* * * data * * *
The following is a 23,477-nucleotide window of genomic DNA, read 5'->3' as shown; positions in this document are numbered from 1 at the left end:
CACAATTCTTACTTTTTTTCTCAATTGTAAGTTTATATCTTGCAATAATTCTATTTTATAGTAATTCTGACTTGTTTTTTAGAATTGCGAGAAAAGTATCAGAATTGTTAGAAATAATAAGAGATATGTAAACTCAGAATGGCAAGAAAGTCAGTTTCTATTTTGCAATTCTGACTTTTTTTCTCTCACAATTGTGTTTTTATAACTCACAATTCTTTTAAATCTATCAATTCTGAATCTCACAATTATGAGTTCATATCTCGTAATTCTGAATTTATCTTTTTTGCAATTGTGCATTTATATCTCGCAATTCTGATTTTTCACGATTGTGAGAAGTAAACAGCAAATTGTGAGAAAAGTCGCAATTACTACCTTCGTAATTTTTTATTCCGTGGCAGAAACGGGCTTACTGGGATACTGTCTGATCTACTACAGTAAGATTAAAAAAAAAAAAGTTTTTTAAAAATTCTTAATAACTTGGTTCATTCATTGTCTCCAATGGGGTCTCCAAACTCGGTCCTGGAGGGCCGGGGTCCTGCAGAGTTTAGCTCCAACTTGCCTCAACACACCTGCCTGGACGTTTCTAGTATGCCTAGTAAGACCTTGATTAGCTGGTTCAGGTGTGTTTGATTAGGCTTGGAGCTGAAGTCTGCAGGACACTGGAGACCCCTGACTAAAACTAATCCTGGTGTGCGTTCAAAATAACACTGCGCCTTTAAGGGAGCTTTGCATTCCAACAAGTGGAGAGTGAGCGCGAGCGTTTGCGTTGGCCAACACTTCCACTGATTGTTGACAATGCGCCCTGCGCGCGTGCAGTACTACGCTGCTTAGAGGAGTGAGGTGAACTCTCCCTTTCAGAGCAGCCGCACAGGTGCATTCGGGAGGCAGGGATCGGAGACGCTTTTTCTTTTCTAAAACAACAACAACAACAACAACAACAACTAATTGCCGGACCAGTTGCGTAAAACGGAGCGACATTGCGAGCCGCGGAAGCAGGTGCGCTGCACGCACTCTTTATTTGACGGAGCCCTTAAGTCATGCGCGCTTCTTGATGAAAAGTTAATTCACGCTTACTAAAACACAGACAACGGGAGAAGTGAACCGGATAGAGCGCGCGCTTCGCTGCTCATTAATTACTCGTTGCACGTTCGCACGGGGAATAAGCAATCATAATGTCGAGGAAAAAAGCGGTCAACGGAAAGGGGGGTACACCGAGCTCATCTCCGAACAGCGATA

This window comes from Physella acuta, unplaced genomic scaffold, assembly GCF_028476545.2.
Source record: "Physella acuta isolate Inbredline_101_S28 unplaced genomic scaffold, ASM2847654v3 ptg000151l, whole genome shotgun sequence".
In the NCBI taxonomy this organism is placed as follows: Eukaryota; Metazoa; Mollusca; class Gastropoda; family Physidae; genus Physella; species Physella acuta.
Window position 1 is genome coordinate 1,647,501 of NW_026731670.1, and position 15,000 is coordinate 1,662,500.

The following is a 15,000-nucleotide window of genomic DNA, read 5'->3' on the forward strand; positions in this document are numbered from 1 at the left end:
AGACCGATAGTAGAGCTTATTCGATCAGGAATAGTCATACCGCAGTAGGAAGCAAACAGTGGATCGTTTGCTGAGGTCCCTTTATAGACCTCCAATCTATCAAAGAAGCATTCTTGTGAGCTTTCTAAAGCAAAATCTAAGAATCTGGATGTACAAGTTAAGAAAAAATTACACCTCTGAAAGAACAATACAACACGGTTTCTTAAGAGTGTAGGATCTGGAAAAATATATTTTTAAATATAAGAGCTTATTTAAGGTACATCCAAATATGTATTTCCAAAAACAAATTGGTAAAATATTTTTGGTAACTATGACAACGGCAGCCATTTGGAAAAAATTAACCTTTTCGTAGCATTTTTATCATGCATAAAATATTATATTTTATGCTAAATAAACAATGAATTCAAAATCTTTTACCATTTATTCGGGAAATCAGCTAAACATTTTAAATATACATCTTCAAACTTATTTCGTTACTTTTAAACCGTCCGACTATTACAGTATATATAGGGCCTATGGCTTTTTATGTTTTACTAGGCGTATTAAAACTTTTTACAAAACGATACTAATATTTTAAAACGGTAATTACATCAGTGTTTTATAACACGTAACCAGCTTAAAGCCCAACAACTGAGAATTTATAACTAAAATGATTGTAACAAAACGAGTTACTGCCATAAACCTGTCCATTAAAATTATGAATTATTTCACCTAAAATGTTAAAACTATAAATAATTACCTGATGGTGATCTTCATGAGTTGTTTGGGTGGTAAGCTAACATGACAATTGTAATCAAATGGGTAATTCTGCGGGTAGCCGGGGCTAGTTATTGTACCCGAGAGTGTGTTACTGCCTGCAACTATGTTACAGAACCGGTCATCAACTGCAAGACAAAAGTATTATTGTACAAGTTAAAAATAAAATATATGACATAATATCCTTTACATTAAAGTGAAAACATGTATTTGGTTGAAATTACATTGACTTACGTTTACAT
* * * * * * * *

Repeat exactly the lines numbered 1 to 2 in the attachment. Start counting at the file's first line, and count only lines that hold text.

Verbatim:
The following is a 23,477-nucleotide window of genomic DNA, read 5'->3' as shown; positions in this document are numbered from 1 at the left end:
CACAATTCTTACTTTTTTTCTCAATTGTAAGTTTATATCTTGCAATAATTCTATTTTATAGTAATTCTGACTTGTTTTTTAGAATTGCGAGAAAAGTATCAGAATTGTTAGAAATAATAAGAGATATGTAAACTCAGAATGGCAAGAAAGTCAGTTTCTATTTTGCAATTCTGACTTTTTTTCTCTCACAATTGTGTTTTTATAACTCACAATTCTTTTAAATCTATCAATTCTGAATCTCACAATTATGAGTTCATATCTCGTAATTCTGAATTTATCTTTTTTGCAATTGTGCATTTATATCTCGCAATTCTGATTTTTCACGATTGTGAGAAGTAAACAGCAAATTGTGAGAAAAGTCGCAATTACTACCTTCGTAATTTTTTATTCCGTGGCAGAAACGGGCTTACTGGGATACTGTCTGATCTACTACAGTAAGATTAAAAAAAAAAAAGTTTTTTAAAAATTCTTAATAACTTGGTTCATTCATTGTCTCCAATGGGGTCTCCAAACTCGGTCCTGGAGGGCCGGGGTCCTGCAGAGTTTAGCTCCAACTTGCCTCAACACACCTGCCTGGACGTTTCTAGTATGCCTAGTAAGACCTTGATTAGCTGGTTCAGGTGTGTTTGATTAGGCTTGGAGCTGAAGTCTGCAGGACACTGGAGACCCCTGACTAAAACTAATCCTGGTGTGCGTTCAAAATAACACTGCGCCTTTAAGGGAGCTTTGCATTCCAACAAGTGGAGAGTGAGCGCGAGCGTTTGCGTTGGCCAACACTTCCACTGATTGTTGACAATGCGCCCTGCGCGCGTGCAGTACTACGCTGCTTAGAGGAGTGAGGTGAACTCTCCCTTTCAGAGCAGCCGCACAGGTGCATTCGGGAGGCAGGGATCGGAGACGCTTTTTCTTTTCTAAAACAACAACAACAACAACAACAACAACTAATTGCCGGACCAGTTGCGTAAAACGGAGCGACATTGCGAGCCGCGGAAGCAGGTGCGCTGCACGCACTCTTTATTTGACGGAGCCCTTAAGTCATGCGCGCTTCTTGATGAAAAGTTAATTCACGCTTACTAAAACACAGACAACGGGAGAAGTGAACCGGATAGAGCGCGCGCTTCGCTGCTCATTAATTACTCGTTGCACGTTCGCACGGGGAATAAGCAATCATAATGTCGAGGAAAAAAGCGGTCAACGGAAAGGGGGGTACACCGAGCTCATCTCCGAACAGCGATA